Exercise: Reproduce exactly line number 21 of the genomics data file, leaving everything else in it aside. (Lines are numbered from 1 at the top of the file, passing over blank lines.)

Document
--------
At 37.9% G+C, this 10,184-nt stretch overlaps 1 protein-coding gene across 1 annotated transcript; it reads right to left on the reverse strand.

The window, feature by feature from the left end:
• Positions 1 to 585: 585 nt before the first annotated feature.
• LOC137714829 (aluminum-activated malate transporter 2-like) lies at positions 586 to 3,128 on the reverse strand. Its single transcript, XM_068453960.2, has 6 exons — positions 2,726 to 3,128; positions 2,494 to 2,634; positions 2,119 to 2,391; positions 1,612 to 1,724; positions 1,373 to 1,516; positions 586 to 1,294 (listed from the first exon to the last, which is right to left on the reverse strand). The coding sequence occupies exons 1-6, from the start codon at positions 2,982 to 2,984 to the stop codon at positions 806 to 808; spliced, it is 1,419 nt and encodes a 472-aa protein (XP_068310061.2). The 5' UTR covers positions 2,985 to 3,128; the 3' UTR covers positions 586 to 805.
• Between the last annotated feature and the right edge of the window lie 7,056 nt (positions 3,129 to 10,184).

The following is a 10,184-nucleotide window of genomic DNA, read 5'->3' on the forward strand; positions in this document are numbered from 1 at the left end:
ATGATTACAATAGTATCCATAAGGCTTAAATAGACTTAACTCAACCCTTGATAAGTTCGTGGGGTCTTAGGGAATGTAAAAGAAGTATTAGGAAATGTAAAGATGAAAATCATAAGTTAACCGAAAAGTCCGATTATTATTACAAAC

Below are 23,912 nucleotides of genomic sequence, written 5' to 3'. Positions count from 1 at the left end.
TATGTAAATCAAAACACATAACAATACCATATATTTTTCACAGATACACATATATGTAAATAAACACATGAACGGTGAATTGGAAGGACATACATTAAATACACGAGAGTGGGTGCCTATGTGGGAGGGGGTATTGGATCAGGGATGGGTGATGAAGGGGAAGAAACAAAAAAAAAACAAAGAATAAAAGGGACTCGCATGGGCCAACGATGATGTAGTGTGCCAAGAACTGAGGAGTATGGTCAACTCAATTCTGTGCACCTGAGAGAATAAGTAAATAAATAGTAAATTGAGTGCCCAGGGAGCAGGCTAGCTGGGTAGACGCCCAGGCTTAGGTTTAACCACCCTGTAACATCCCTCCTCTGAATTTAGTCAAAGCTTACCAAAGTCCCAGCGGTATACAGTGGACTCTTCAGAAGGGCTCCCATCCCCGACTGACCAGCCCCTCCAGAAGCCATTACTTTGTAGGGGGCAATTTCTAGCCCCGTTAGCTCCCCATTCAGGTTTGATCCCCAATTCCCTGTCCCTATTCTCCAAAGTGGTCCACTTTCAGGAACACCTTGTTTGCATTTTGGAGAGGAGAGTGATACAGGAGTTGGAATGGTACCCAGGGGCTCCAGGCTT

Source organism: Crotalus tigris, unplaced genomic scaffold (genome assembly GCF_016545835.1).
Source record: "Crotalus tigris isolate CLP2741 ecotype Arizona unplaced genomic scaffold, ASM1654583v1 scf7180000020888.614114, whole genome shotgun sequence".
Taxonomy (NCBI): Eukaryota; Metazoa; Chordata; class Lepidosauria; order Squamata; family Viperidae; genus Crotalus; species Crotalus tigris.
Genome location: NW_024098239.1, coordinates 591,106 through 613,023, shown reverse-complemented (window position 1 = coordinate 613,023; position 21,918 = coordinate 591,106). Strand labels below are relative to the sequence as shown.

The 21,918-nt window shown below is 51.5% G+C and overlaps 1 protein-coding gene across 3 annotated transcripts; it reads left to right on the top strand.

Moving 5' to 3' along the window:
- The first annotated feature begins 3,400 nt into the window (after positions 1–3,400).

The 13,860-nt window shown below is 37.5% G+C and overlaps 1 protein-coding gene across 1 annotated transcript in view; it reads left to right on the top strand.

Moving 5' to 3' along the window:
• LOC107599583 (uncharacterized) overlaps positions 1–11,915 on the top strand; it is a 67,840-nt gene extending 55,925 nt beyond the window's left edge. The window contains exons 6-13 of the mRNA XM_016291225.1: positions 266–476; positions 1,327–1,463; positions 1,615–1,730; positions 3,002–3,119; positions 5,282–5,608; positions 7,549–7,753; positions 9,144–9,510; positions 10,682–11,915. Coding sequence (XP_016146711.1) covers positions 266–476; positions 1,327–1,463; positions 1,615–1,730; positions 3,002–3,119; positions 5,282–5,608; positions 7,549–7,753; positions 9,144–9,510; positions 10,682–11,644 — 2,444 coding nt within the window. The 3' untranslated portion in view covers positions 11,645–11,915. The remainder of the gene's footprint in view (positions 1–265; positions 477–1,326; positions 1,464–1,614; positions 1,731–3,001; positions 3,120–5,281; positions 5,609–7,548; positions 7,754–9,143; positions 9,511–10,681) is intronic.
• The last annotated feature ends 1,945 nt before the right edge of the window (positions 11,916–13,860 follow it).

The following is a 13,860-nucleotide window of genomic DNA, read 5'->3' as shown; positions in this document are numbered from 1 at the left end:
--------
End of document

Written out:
The following is a 13,860-nucleotide window of genomic DNA, read 5'->3' as shown; positions in this document are numbered from 1 at the left end: